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This 1983 album featuring three Ornette Coleman songs tells us two things. First, it’s altogether apt that guitarist Pat Metheny is joined by bassist Charlie Haden and drummer Billy Higgins, both Coleman alumni. And secondly, unlike the Pat Metheny Group fusion material (which is also quite good), this collection of songs is more firmly based in edgy jazz interplay. Whether it’s the covers (ironically, “Lonely Woman” is the Horace Silver version instead of the Coleman classic) or Metheny originals, there's a distinct chemistry where Haden functions as the swingman between his years with the always-understated Higgins and his voluminous folk-jazz excursions with Metheny. He solos in his usual lyrical manner on “Blues for Pat” (which he wrote) and adds some ambient bass tones to “Waiting for an Answer” (which he cowrote). Metheny straps on the synthesizer guitar for much of the album's second half, and while “Story from a Stranger” has a nice melodic core, things get pretty wild on “The Calling.” Not the acknowledged masterpiece from this era, this is still worthy of considerable attention.

Customer Reviews


I was surprised to find that this recording has not received many reviews, so, being the Pat Metheny fan that I am, wanted to do my part in emphasizing the significance of this amazing recording to both Pat Metheny fans, as well as to jazz fans in general.

This album was made in 1983, at the time when CD's were just coming on the market, which happened to also be the same time that Pat Metheny's star was in a meteoric rise. This record was a significant departure from Pat's musical path at that time, which was rooted in the more electric/fusion direction of his group recordings, which had hooked me: the first group (white cover) album, then "Watercolors," then "OffRamp," then the amazing live "Travels," to this day one of my favorite records of any genre. So then he releases this record, and I remember at the time actually (shameful to say now) being somewhat disappointed after I first heard it. But, I was younger then, and more naive. Now I know better.

Pat made this record with two veteran jazz musicians, Billy Higgins on drums, and Charlie Haden on bass, in fine acoustic form on this record. (Signficantly, this rhythm section was known for their work with Ornette Coleman, a true pioneer in free form jazz, and a strong Metheny influence.) Now, Pat is PARTLY acoustic here, but also brings out his distinctive (really trademark) synclavier guitar sound that he had been using on the forementioned recordings, as well as the clean, warm tone from his hollow body Gibson. So, there is incredible variety on this record in terms of Pat's guitar work.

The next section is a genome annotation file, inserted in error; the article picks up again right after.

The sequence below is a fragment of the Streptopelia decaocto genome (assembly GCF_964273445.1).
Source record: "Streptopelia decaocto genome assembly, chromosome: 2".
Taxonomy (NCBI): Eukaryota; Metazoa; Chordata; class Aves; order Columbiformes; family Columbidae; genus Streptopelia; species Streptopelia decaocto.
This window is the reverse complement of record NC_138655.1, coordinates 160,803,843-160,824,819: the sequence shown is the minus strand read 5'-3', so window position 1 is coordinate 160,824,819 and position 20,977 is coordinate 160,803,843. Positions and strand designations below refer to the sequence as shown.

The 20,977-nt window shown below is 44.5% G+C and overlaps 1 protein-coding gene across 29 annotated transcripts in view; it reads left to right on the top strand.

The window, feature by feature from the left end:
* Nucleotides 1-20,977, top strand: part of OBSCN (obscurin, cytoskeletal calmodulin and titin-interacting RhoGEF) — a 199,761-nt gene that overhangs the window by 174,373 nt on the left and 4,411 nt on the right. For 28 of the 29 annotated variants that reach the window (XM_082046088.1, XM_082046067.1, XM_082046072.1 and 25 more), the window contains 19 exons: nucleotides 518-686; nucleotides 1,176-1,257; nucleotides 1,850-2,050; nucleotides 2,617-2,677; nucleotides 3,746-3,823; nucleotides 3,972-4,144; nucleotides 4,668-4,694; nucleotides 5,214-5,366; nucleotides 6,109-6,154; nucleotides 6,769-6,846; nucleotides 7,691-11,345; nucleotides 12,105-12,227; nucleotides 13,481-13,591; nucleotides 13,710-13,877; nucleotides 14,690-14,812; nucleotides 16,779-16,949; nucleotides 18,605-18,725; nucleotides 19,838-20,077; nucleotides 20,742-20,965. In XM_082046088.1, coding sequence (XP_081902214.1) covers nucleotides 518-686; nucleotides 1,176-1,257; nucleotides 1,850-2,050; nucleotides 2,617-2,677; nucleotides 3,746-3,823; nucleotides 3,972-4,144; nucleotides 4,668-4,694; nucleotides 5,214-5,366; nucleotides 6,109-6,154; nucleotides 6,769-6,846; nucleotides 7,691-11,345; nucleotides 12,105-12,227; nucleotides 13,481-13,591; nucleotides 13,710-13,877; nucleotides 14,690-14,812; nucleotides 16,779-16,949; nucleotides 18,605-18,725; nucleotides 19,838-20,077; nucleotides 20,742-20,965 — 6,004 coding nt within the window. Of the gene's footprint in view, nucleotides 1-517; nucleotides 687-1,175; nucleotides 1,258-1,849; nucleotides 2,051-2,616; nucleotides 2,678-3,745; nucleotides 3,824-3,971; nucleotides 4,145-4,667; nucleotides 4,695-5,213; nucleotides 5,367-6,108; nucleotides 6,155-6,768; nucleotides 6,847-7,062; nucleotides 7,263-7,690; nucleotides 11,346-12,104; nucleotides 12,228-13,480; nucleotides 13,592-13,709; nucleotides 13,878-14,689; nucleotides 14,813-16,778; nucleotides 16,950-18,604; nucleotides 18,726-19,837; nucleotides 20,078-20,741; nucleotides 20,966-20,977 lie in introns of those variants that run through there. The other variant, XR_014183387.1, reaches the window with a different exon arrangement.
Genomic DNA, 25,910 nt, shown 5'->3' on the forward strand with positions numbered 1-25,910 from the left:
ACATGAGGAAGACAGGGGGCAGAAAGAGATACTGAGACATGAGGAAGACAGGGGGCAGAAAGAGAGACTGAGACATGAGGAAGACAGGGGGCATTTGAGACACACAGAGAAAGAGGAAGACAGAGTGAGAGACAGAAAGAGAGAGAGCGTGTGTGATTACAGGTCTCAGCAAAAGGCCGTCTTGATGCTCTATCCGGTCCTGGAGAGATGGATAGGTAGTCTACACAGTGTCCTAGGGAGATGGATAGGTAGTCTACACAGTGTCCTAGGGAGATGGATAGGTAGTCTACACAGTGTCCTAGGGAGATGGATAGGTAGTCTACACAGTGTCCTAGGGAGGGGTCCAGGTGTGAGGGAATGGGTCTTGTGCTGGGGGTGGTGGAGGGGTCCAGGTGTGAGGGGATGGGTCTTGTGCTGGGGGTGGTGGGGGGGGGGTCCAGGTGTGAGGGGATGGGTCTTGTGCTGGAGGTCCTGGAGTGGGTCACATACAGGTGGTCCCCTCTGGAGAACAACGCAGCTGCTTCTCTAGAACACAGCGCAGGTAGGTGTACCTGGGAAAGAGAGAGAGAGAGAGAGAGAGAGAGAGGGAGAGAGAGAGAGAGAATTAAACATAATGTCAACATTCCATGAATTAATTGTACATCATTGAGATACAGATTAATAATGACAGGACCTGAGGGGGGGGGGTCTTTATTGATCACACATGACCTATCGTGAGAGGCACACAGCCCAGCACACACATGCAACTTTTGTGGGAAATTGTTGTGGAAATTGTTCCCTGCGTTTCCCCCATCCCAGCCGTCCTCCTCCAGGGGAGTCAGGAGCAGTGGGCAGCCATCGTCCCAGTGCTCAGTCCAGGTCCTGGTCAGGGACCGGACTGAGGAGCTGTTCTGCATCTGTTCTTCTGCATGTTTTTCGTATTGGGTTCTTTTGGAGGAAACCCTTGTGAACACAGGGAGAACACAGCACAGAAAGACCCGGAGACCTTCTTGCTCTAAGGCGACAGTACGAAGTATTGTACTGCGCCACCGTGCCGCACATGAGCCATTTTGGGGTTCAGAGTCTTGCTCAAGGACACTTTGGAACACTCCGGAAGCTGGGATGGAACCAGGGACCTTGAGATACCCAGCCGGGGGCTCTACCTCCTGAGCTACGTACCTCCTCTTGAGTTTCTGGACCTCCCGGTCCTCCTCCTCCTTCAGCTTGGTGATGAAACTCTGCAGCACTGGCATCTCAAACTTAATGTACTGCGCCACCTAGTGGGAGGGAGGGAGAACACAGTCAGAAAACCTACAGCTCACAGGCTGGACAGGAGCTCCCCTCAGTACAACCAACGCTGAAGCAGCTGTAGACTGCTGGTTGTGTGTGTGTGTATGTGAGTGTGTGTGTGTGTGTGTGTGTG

There are several Metheny compositions on the record, but roughly half of the tunes are Metheny's interpretations of his influences. The lead tune, "Lonely Woman," is a Horace Silver original, written at the inception of the bebop movement in jazz, mid-1950's. Pianist Silver is considered one of the founders of the bebop movement, so leading off with this tune is clearly a tribute. Pat's interpretation of this is somber in comparison to the original, and in its slow tempo, quite simply beautiful. The next several tunes, including "Tears Inside," "Humpty Dumpty," and "Rejoicing," are all Coleman originals but with fresh and in my opinion, more accessible, interpretations from Metheny. "Blues For Pat" is a catchy blues-inflected number with nice individual statements from the rhythm section. But, the piece-de-resistance on the record is "Story From A Stranger," a Metheny original which is as mesmerizing and stunning on the 47th listen as it is on the first. The record wraps with the Coleman-influenced "The Calling," in which the synclavier sound is in mostly free form mode, and for me, is the weak spot on an otherwise stellar record.

So, 27 years later, I now have an almost profound appreciation and admiration for what Pat Metheny did as a burgeoning 29 year-old jazz maestro. True genius. Treat yourself to this one.


I have this on vinyl and now I can have one Pats' best on I-Tunes. Pat's acoustic works are very underrated. This recoring proves it. Billy Higgins!


This album is very impressive with tracks for moments of very relax and uncasual. Perfect album, great combination of Metheny, Higgins and Haden! Buy Now!


Born: October 11, 1936 in Los Angeles, CA

Genre: Jazz

Years Active: '40s, '50s, '60s, '70s, '80s, '90s, '00s

As a member of the groundbreaking Ornette Coleman-led quartet that launched the free jazz renaissance, Billy Higgins remains one of the most important and controversial drummers in music history. An uncommonly versatile and intuitive player, his nimble rhythmic patterns achieved a perfect balance between function and form, inspiring the great trumpeter Lee Morgan to remark "[Higgins] never overplays, but you always know he's there." Born October 11, 1936, in Los Angeles, Higgins began his career...
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Rejoicing, Billy Higgins
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  • $10.32
  • Genres: Contemporary Jazz, Music, Jazz
  • Released: 1983

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